Because college students do their studying almost anywhere.

That said, if your child likes a piece of furniture that just happens to be ergonomic, there is no harm in buying it. After all, fashion and décor considerations make up a large part of all furniture-buying decisions. But if your choice comes down to two identical items and one costs more because it is touted as "ergonomic," you can feel free to purchase the lower-priced one with a clear conscience.


college-bound-ergonomicsimage005.jpgMost college kids often utilize nontraditional body positions while completing their assigned tasks.

Parents of college-bound kids worry about many things after they leave their babies alone at enormous learning institutions … as well they should. But furniture ergonomics doesn't need to be one of them.

Do They Make Ergonomic Chairs for Short People?

Everyone knows how you're supposed to sit in an ergonomic chair: back against the backrest, knees at a 90-degree angle, feet flat on the floor. But what if you're too short to sit like this? Do you have to choose between sitting correctly, and having your feet properly positioned? Do they even make ergonomic chairs for short people?

Turns out, they do -- if you know what to look for.

Short-legged folks might find that a chair with a large degree of height adjustment will suit their needs. The Izzy & Bailey Task Chair, for example, adjusts down to 15 inches or up to 21 inches. It also has an adjustable back and offers a broad range of adjustment to allow for a variety of user postures.


The Task Chair is under $300 at most retailers, which is pretty good, all things considered: As this article points out, it's hard to find budget ergonomic chairs that are suitable for shorter people. This is partly because it's cheaper for manufacturers to concentrate on one demographic, and catering to a larger customer is easier.

Of course, if money is no object, you can always opt for the classic Herman Miller Aeron Chair.


An Aeron chair can run you $800, but if you have the cash, it might be worth it. In addition to having all the adjustable elements you'd expect from an icon of ergonomic comfort, the Aeron comes in three sizes. There are even size selection charts available on the internet to help you figure out which size is right for you. This means that the process of finding a chair that fits is now considerably easier than buying a bra. (And no less important.)

Finally, if you can't find a chair that works for you, or if your desk is too high to make a smaller chair ergonomically practical, you can always use a foot rest. We have, in our time, cobbled together foot elevation tools from everything from packing boxes to children's footstools, but you can opt to get fancy and buy a foot rest created for the purpose. Amazon has a list of 52 of them, from prices ranging from $12.64 to $149.94. The pictured foot rest is the twelve-dollar one, because we are not just short: we are also frugal.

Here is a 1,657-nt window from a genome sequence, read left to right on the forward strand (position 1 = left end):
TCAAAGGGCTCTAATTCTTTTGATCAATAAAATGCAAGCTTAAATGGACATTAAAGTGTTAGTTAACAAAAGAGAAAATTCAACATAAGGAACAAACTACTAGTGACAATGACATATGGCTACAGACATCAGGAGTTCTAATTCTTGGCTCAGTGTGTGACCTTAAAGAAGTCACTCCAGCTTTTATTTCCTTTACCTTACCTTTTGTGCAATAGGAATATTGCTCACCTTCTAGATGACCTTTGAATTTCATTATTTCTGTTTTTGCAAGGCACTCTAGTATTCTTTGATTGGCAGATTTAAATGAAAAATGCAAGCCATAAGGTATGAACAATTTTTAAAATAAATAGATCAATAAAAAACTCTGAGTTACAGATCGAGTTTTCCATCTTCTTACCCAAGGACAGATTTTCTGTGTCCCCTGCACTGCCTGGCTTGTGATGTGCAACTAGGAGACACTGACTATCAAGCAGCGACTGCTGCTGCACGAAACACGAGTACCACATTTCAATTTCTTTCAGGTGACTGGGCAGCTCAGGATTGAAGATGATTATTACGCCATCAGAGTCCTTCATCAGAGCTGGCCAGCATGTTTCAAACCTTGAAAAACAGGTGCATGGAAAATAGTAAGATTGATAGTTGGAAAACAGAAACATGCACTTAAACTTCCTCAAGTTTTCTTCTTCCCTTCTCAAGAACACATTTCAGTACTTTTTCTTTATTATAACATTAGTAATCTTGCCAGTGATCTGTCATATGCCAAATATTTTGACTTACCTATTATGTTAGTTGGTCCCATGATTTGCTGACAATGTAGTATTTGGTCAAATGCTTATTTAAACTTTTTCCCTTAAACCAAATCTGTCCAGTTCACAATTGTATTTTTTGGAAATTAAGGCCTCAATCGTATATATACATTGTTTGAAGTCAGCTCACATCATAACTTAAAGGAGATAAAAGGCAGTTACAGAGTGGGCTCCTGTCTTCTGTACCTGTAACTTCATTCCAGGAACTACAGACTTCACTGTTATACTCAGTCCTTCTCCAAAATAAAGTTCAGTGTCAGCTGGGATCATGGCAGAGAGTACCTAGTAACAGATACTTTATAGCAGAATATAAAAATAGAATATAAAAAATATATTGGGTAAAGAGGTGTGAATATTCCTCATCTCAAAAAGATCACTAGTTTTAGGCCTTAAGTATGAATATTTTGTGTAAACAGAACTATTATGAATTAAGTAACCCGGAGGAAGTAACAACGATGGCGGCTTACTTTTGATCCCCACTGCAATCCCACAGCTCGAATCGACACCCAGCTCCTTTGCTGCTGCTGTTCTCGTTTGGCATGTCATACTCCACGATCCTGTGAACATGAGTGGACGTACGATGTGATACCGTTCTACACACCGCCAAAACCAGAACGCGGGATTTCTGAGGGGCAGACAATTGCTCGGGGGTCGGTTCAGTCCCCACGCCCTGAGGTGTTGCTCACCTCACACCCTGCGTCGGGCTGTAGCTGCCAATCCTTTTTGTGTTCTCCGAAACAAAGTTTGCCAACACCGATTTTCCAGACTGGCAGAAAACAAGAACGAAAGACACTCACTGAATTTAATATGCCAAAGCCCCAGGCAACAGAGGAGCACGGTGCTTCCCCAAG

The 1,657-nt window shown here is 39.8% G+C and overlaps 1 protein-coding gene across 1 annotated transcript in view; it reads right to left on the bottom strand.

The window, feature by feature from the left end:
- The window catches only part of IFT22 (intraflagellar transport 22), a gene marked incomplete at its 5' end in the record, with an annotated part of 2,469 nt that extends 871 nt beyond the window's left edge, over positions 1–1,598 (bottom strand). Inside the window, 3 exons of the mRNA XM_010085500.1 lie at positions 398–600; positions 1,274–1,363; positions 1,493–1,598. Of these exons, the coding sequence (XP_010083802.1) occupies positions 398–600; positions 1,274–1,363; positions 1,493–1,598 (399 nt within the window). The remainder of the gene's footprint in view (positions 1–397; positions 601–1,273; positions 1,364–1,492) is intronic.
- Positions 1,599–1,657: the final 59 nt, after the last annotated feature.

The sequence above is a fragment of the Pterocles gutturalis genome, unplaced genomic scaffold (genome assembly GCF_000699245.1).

Back Chairs vs. Ergonomic Chairs: Is There a Difference?

In the American workplace, it is common to use certain terms interchangeably, even though they may not mean exactly the same thing. Like laptop and notebook computers (notebooks are smaller). Or cubes and workstations (cubes have walls). Or cost-cutting and layoffs (that one is pretty obvious).

Another example of this "misplaced interchangeability" involves what employees sit on while working in at their desks. A "back chair" and an "ergonomic chair" do not technically have the same meaning -- even though a back chair can sometimes be ergonomic and an ergonomic chair might help a person's back.

Clear as mud, right?

Maybe some of these examples will help.

Here is an ergonomic chair that would not be considered a "back chair."




The idea behind this chair is to promote good posture by resting most of the body's weight on the knee support pad and leaning the torso slightly forward. Of course, maintaining proper body posture can have positive benefits for a person's back (as well as for his or her neck, shoulders, and arms). But this is not generally known as a "back chair" because it does not provide specific support for the user's back.

Now, let's check out a "back chair" that isn't fully ergonomic.


It's quite obvious by this chair's design that it is intended to support and pamper the back. However, it's equally apparent that it is not the optimal chair for the workplace -- which makes it non-ergonomic in an office setting.

Here's a back chair that could be suitable for the office.



As you can see, this one would fit at a desk or table. Plus, it has an adjustor arm which can raise or lower the height of the chair, and it also comes with a flexible back to provide some support for a person's torso. However, this back chair is lacking many other features which would make it more user-friendly -- such as arm support, a headrest, and a fully adjustable seat. Those are some of the qualities that aren't always seen in back chairs but are found in many ergonomic chairs -- like this one, for instance.



So which type of chair should you use?

The answer depends on what physical issues you are trying to address. If you are experiencing pain, soreness, or tightness in your back, then a back chair might be adequate to solve your problems. But if you are concerned about neck discomfort, repetitive stress injuries (like carpal tunnel syndrome), or numbness in your legs, then your needs may be better served by an ergonomic chair.

Usually, there's no real harm in interchanging "back chair" with "ergonomic chair" in general conversation. But if you are looking to spend your money on (or ask your employer to buy) a chair that is intended to provide you with more comfort and support, you should really do your homework to determine which type of chair is right for you.

5 Everyday Items That Still Aren't Ergonomic